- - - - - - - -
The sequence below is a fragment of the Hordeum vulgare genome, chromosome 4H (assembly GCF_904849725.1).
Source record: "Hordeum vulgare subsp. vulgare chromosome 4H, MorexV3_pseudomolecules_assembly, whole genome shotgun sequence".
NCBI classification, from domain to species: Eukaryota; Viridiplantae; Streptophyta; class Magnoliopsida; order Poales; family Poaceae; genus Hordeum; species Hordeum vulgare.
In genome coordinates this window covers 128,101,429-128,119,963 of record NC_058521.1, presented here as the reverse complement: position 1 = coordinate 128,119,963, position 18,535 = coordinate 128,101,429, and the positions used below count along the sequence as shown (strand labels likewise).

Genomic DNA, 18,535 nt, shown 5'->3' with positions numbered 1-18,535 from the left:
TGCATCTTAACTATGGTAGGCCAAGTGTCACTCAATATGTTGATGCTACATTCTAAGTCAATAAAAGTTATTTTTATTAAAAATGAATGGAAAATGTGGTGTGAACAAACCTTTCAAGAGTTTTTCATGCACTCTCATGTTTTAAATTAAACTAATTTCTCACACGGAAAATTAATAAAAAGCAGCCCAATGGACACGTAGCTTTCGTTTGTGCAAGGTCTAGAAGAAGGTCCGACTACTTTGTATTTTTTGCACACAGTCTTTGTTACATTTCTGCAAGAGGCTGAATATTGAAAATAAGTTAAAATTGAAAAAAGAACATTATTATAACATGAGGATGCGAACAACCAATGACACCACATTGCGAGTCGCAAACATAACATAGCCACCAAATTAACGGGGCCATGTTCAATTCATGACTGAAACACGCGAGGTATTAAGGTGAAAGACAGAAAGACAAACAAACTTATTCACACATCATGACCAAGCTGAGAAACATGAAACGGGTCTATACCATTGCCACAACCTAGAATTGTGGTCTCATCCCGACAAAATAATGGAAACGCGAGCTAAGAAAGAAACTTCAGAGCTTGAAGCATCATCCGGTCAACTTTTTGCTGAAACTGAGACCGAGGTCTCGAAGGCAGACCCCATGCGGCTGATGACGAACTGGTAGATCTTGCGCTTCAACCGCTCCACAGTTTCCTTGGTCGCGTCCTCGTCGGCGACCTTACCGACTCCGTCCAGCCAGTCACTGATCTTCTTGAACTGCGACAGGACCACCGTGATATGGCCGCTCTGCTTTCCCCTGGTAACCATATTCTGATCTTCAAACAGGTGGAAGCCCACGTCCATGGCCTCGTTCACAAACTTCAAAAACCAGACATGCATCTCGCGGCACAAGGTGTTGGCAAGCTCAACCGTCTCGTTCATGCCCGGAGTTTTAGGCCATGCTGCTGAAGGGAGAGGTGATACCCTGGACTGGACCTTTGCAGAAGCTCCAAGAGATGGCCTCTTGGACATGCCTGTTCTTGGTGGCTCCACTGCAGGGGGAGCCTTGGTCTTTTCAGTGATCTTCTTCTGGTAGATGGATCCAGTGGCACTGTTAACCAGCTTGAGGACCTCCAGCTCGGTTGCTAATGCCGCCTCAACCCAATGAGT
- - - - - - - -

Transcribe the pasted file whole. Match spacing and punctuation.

The sequence below is a fragment of the Hordeum vulgare genome, chromosome 4H (assembly GCF_904849725.1).
Source record: "Hordeum vulgare subsp. vulgare chromosome 4H, MorexV3_pseudomolecules_assembly, whole genome shotgun sequence".
NCBI classification, from domain to species: Eukaryota; Viridiplantae; Streptophyta; class Magnoliopsida; order Poales; family Poaceae; genus Hordeum; species Hordeum vulgare.
In genome coordinates this window covers 128,101,429-128,119,963 of record NC_058521.1, presented here as the reverse complement: position 1 = coordinate 128,119,963, position 18,535 = coordinate 128,101,429, and the positions used below count along the sequence as shown (strand labels likewise).

Genomic DNA, 18,535 nt, shown 5'->3' with positions numbered 1-18,535 from the left:
TGCATCTTAACTATGGTAGGCCAAGTGTCACTCAATATGTTGATGCTACATTCTAAGTCAATAAAAGTTATTTTTATTAAAAATGAATGGAAAATGTGGTGTGAACAAACCTTTCAAGAGTTTTTCATGCACTCTCATGTTTTAAATTAAACTAATTTCTCACACGGAAAATTAATAAAAAGCAGCCCAATGGACACGTAGCTTTCGTTTGTGCAAGGTCTAGAAGAAGGTCCGACTACTTTGTATTTTTTGCACACAGTCTTTGTTACATTTCTGCAAGAGGCTGAATATTGAAAATAAGTTAAAATTGAAAAAAGAACATTATTATAACATGAGGATGCGAACAACCAATGACACCACATTGCGAGTCGCAAACATAACATAGCCACCAAATTAACGGGGCCATGTTCAATTCATGACTGAAACACGCGAGGTATTAAGGTGAAAGACAGAAAGACAAACAAACTTATTCACACATCATGACCAAGCTGAGAAACATGAAACGGGTCTATACCATTGCCACAACCTAGAATTGTGGTCTCATCCCGACAAAATAATGGAAACGCGAGCTAAGAAAGAAACTTCAGAGCTTGAAGCATCATCCGGTCAACTTTTTGCTGAAACTGAGACCGAGGTCTCGAAGGCAGACCCCATGCGGCTGATGACGAACTGGTAGATCTTGCGCTTCAACCGCTCCACAGTTTCCTTGGTCGCGTCCTCGTCGGCGACCTTACCGACTCCGTCCAGCCAGTCACTGATCTTCTTGAACTGCGACAGGACCACCGTGATATGGCCGCTCTGCTTTCCCCTGGTAACCATATTCTGATCTTCAAACAGGTGGAAGCCCACGTCCATGGCCTCGTTCACAAACTTCAAAAACCAGACATGCATCTCGCGGCACAAGGTGTTGGCAAGCTCAACCGTCTCGTTCATGCCCGGAGTTTTAGGCCATGCTGCTGAAGGGAGAGGTGATACCCTGGACTGGACCTTTGCAGAAGCTCCAAGAGATGGCCTCTTGGACATGCCTGTTCTTGGTGGCTCCACTGCAGGGGGAGCCTTGGTCTTTTCAGTGATCTTCTTCTGGTAGATGGATCCAGTGGCACTGTTAACCAGCTTGAGGACCTCCAGCTCGGTTGCTAATGCCGCCTCAACCCAATGAGT